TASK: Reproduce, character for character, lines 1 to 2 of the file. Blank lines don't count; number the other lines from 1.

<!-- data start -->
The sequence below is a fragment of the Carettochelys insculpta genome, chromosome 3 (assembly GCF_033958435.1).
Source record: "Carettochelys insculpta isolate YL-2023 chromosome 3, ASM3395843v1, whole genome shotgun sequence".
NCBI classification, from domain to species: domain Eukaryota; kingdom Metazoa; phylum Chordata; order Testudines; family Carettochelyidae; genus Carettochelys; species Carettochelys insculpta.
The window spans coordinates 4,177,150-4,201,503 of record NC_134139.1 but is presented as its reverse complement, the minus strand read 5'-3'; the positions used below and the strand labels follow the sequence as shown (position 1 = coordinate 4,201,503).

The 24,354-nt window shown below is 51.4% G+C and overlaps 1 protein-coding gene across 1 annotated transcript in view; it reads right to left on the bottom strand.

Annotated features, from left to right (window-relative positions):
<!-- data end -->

The sequence below is a fragment of the Carettochelys insculpta genome, chromosome 3 (assembly GCF_033958435.1).
Source record: "Carettochelys insculpta isolate YL-2023 chromosome 3, ASM3395843v1, whole genome shotgun sequence".